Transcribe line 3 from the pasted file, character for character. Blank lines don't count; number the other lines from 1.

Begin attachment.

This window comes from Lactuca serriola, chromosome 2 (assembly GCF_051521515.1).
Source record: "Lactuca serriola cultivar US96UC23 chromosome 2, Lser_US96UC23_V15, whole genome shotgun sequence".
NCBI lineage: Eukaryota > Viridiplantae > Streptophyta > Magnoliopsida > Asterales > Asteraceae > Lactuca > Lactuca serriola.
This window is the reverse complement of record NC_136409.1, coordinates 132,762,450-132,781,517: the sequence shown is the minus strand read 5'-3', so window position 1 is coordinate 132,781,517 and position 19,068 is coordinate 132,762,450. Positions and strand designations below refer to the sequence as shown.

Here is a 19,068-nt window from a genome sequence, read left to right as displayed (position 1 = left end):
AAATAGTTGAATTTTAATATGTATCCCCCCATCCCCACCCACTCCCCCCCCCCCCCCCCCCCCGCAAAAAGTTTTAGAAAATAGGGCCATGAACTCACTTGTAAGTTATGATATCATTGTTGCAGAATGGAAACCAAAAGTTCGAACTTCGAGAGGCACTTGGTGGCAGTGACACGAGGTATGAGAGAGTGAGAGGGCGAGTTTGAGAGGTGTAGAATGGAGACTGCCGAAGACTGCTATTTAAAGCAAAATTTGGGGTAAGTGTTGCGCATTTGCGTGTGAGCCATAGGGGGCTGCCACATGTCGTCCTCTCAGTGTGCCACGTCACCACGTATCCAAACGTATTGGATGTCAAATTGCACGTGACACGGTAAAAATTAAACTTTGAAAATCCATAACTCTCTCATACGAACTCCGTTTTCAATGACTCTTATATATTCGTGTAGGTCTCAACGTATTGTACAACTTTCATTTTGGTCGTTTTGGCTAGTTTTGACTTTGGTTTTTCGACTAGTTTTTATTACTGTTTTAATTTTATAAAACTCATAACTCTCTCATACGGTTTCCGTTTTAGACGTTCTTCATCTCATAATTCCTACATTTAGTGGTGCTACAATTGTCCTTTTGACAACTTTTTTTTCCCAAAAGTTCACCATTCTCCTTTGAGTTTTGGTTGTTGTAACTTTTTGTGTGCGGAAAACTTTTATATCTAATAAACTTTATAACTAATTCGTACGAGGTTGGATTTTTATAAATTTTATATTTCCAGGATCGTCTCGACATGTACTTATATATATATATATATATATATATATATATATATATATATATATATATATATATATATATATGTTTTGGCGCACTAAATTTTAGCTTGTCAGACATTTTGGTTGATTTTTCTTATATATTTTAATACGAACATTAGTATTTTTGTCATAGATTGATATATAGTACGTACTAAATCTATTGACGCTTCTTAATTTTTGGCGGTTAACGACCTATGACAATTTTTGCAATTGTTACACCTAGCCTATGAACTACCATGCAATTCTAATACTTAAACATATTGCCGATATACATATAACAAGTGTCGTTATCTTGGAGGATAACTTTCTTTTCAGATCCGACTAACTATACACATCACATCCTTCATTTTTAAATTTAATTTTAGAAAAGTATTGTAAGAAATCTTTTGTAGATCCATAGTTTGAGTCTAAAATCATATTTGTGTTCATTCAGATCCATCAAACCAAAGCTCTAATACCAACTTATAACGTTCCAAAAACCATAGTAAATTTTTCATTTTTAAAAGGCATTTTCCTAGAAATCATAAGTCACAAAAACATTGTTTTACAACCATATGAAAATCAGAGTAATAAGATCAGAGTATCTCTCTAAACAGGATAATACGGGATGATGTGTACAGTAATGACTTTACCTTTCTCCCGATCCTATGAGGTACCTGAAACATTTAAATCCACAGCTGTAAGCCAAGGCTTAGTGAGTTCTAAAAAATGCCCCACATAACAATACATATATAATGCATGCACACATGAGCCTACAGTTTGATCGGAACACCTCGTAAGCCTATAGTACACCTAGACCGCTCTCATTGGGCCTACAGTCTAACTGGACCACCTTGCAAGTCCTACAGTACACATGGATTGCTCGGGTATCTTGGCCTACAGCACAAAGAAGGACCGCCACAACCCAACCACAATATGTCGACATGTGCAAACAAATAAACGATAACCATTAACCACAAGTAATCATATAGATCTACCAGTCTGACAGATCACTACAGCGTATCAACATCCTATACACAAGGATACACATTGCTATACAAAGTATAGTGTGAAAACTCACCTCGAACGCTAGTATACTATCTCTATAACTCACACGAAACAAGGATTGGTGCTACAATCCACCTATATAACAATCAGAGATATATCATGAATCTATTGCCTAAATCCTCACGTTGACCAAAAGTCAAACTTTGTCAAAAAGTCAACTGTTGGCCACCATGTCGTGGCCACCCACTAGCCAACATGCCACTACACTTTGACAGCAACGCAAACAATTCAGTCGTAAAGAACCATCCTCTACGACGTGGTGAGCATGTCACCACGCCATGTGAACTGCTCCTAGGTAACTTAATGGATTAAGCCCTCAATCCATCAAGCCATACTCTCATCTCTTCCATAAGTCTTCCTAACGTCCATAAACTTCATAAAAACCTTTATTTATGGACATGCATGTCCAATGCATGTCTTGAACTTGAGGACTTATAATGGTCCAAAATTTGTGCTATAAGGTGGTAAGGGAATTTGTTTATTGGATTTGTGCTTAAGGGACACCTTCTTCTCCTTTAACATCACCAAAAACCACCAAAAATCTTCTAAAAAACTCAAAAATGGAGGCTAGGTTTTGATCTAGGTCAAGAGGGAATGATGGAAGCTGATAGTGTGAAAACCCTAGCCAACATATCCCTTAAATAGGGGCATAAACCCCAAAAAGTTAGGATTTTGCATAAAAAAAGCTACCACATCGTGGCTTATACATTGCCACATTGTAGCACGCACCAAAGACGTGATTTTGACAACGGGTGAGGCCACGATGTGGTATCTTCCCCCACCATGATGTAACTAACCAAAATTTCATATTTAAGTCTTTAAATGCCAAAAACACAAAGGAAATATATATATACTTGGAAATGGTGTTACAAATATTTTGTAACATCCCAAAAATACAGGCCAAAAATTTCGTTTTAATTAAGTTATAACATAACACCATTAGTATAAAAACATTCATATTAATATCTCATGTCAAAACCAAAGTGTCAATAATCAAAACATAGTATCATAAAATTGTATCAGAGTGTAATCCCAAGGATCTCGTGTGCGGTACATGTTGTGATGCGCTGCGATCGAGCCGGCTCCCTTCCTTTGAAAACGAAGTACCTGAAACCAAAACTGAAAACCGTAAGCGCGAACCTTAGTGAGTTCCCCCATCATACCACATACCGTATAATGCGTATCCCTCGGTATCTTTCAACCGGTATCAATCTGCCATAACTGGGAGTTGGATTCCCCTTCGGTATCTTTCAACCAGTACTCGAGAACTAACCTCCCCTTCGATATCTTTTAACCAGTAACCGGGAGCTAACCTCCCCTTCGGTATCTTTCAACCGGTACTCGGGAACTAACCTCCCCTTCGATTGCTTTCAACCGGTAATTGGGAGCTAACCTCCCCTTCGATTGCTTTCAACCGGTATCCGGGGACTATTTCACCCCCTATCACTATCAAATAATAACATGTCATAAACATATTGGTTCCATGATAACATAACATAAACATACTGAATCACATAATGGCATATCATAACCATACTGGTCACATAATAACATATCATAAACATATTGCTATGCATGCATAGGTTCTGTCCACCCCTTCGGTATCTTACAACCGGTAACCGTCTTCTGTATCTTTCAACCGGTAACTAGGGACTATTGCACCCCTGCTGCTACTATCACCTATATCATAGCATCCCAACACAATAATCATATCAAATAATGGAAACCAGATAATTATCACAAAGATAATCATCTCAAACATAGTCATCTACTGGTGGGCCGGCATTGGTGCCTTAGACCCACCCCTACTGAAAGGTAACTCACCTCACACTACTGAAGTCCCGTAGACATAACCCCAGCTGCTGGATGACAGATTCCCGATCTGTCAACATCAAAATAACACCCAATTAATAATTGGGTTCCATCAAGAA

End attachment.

NCBI lineage: Eukaryota > Viridiplantae > Streptophyta > Magnoliopsida > Asterales > Asteraceae > Lactuca > Lactuca serriola.